The power of language


Reproduced with kind permission. This article originally appeared in the NADA Advocate eMagazine, published in March 2022. Readers can subscribe to the Advocate here

The language we use to talk about AOD and the people who use them is powerful. Stigmatising language reinforces negative stereotypes - 'person centred' language focuses on the person, not their substance use. Language may be used as a practice tool that can empower and fight stigma—but language is also complex.

What is considered 'person centred' will depend on the individual and the context. Some people may relate with the term 'recovery', and others may identify as an 'addict', while many people will not.  

Kevin (Consumer representative, NADA Consumer Advisory Group), Lauren (NADA Practice Leader and Clinical Director, Triple Care Farm) and Carolyn (NADA Practice Leader and Nursing Manager, WHOS), provide some advice and insights

Carolyn: Language can pigeon-hole a person such as 'junkie' or 'addict'; the alternative being ' a person who uses drugs' is less stigmatising in the wider community. Self-help groups are very strong supports for those individuals seeking abstinence and words such as 'addict' and 'being clean' can be frowned upon by others, but within the confines of NA or AA meetings, these terms work for many.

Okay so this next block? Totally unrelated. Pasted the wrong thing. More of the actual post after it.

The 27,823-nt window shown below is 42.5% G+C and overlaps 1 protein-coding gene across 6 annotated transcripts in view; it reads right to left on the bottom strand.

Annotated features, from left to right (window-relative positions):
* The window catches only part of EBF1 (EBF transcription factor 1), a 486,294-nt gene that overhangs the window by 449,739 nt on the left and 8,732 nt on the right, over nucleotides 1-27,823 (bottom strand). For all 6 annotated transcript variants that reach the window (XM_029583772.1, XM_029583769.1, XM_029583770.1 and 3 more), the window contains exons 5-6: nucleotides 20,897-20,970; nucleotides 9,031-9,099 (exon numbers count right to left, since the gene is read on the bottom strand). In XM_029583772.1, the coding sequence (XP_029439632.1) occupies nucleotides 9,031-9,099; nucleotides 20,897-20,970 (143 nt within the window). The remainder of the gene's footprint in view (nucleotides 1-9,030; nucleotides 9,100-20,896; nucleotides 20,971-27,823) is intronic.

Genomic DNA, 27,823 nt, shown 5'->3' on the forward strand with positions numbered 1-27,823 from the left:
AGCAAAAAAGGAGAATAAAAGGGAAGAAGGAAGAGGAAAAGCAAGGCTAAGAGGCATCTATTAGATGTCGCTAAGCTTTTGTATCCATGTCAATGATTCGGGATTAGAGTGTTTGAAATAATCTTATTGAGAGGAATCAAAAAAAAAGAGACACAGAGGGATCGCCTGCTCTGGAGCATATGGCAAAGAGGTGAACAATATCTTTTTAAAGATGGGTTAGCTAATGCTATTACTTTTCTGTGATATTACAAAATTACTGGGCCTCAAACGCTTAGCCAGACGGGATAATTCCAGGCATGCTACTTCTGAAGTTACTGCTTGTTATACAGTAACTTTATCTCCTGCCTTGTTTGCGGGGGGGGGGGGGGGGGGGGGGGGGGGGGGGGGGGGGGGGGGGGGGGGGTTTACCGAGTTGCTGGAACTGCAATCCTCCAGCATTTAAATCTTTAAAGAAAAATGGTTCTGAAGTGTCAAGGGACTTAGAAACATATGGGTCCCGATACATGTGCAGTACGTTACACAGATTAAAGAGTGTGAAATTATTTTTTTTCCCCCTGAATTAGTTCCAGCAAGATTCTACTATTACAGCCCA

It is the wider community that needs to change how they view people who use drugs, so outside the confines of self-help meetings, it is worth a conversation to illustrate that different language can be used. When advocating for changes to the stigma and discrimination of people who use drugs, it is so important for the community to see them as individuals who have their own story and not to attach a label.

Lauren: My understanding of language and someone else's understanding isn't always the same. Depending on your rapport with the person, and your scope of practice, it can be helpful to clarify the meaning behind the words. Sometimes people use language that can be a form of internalised 'loathing' from societal expectations, and they may not even realise that it is happening or the impacts it's having on them. Other times, people may have reclaimed a word or have a different meaning for it, and it can make them feel more empowered.

How do I know what to say—I'm nervous I'll say the wrong thing?